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X-rate BBFC

In the pre-Christmas rush I have missed an email from someone at Ofwatch, who describe themselves as promoting the interests of adult subscription service viewers in the UK.

The BBFC (the British Board of Film Classification) are conducting a survey asking people if they agree with the way sex and violence are currently classified at all levels including R18. The last time they did this they were forced to relax the censorship of 18 classification film a little as most people were in favour of more choice for adults.

The survey opens up in a popup window the first time you visit www.bbfc.org.uk (and only the first time unless you clear your cookies). It is a simple multiple-choice form that doesn’t take long to fill in and can be completed online or even better, printed and posted (printed responses may carry more weight).

If you can spare a few minutes it is well worth completing it. I can guarantee that the likes of Mediawatch will be asking all their moaners to fill it in, so we desperately need a few open minded people to help balance things out and prevent the corrosive influence of the rightwing fundamentalist Christian groups who are opposed to just about everything and anything with an 18 certificate (or even a 15 certificate in many cases).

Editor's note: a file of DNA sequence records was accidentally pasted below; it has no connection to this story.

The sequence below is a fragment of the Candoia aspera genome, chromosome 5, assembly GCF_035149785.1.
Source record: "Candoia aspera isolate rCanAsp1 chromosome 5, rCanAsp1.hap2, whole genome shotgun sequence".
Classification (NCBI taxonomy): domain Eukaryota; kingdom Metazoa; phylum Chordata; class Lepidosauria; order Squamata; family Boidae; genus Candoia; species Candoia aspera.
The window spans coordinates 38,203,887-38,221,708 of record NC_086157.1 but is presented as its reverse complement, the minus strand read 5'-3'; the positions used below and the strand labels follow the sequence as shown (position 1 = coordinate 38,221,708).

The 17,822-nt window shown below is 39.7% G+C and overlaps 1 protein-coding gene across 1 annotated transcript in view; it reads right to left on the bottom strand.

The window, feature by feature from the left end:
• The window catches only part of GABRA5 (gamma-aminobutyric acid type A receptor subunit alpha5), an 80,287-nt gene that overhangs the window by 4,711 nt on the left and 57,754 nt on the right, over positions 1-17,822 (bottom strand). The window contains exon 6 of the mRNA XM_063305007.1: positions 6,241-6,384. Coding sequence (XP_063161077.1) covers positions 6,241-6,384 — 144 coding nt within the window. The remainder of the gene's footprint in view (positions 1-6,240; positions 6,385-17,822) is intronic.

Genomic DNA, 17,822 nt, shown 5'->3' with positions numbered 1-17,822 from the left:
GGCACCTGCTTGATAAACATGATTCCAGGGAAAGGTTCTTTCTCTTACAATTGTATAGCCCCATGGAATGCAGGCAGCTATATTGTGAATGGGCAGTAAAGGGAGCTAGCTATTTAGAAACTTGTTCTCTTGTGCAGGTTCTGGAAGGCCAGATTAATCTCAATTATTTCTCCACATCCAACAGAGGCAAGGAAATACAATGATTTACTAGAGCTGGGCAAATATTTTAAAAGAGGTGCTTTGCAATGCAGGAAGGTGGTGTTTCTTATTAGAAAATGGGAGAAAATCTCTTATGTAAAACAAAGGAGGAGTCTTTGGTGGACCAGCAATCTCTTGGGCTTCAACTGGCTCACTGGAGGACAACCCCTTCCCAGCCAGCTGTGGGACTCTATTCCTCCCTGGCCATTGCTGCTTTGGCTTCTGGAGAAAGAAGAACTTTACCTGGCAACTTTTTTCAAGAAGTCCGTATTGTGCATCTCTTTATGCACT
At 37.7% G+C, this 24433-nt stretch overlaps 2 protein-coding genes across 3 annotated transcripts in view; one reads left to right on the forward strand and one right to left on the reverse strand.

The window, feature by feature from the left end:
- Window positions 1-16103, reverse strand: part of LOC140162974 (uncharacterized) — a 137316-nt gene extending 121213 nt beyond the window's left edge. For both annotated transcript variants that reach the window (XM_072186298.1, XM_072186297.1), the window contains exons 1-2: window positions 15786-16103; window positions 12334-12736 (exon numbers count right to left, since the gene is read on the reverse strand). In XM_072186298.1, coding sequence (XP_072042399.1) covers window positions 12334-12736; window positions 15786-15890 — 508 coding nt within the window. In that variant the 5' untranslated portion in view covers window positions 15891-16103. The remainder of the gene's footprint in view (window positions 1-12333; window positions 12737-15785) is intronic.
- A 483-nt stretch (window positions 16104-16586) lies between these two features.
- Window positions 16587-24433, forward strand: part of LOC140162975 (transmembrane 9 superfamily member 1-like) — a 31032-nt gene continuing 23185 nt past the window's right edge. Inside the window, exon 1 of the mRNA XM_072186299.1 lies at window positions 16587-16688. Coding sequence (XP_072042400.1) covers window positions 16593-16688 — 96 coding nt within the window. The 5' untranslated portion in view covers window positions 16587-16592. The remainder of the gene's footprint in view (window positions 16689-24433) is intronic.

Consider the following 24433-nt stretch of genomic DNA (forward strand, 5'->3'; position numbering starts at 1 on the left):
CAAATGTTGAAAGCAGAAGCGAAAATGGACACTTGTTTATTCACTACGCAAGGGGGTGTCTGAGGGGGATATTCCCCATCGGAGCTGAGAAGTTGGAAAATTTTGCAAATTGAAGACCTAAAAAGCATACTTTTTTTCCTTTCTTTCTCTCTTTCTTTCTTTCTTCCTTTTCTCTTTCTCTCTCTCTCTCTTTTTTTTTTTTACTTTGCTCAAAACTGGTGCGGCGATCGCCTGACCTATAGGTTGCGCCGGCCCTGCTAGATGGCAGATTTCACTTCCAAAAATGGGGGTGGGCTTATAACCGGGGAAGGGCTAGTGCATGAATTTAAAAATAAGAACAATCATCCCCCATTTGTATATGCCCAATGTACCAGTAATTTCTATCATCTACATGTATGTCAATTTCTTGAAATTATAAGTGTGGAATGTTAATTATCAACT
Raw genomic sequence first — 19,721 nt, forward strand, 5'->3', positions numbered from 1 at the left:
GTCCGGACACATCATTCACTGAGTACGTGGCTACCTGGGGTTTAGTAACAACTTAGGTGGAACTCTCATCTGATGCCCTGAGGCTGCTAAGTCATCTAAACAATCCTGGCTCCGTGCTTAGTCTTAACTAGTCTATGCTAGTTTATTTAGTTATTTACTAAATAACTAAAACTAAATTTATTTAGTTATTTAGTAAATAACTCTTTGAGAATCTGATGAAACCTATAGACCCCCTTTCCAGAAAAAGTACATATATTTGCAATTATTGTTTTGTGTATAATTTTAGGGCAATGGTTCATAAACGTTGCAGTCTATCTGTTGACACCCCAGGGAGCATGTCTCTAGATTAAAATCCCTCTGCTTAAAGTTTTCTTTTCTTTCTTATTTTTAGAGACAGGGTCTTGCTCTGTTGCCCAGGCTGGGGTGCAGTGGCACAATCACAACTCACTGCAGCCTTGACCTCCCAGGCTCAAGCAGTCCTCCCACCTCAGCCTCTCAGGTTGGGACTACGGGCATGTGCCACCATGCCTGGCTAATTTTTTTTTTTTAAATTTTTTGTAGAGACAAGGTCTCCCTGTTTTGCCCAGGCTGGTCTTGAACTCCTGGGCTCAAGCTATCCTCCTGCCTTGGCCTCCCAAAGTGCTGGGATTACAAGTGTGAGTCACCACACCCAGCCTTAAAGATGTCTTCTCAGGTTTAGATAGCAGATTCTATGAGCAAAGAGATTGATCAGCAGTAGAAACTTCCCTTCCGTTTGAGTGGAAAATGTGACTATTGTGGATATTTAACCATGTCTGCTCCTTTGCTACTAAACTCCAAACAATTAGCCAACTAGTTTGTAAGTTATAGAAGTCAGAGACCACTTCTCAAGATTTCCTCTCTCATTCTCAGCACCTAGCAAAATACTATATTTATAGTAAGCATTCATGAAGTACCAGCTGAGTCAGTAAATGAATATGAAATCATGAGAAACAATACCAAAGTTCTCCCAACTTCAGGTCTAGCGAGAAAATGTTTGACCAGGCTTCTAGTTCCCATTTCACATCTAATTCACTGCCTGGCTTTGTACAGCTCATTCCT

Apologies and hope that those interested in such matters still have a chance to participate in the survey.

9 comments to X-rate BBFC

  • Rob

    Here is what I wrote in the additional comments section of the questionnaire:

    “Film ratings are fine as a way to give information to parents deciding what to allow their children to see. As such, I see no reason for the existence of an official (presumably taxpayer funded) organisation such as the BBFC when there are already plenty of other ways to get information about films, such as reviews and parents’ organisations.

    “There should not be any laws controlling who sees what. Free individuals should have the right to decide what they watch, and what they allow their children to watch.”

    Somehow I don’t see the BBFC abolishing itself as a result of its survey…

  • The BBFC has been busy raising its profile in cinemas recently. They now rate many advertisements as well as films and trailers (and sometimes put a slide up for a few second before the ad explaining what the rating of the ad is) and also cinemas have been playing an advertisement for the BBFC (which is designed to look like a film trailer) that supposedly points out what a good thing the BBFC is. It’s yet another of these self-perpetuating bureaucracies that thinks it is self-evidently good and needs to tell everyone this. I also happen to think it needs to be abolished.

  • Guy Herbert

    The raising of the profile and the survey are part of the same thing, in case you hadn’t noticed, which is repositioning the BBFC as a service to the public, rather than an imposition. (Note the modish survey questions about the portrayal of smoking.)

    I believe this is a consequence of the recent radical relaxation of their censorship role. Which itself was due less to the personal liberalism of Robin Duval and Andreas Whittam-Smith (the preceeding chairman) than the helping hand given them by the internet’s and EU’s (yes, it is good for something) combined assault on the effectiveness of British censorship. People have begun to ask, “What is the BBFC for?” So it does have to sell itself.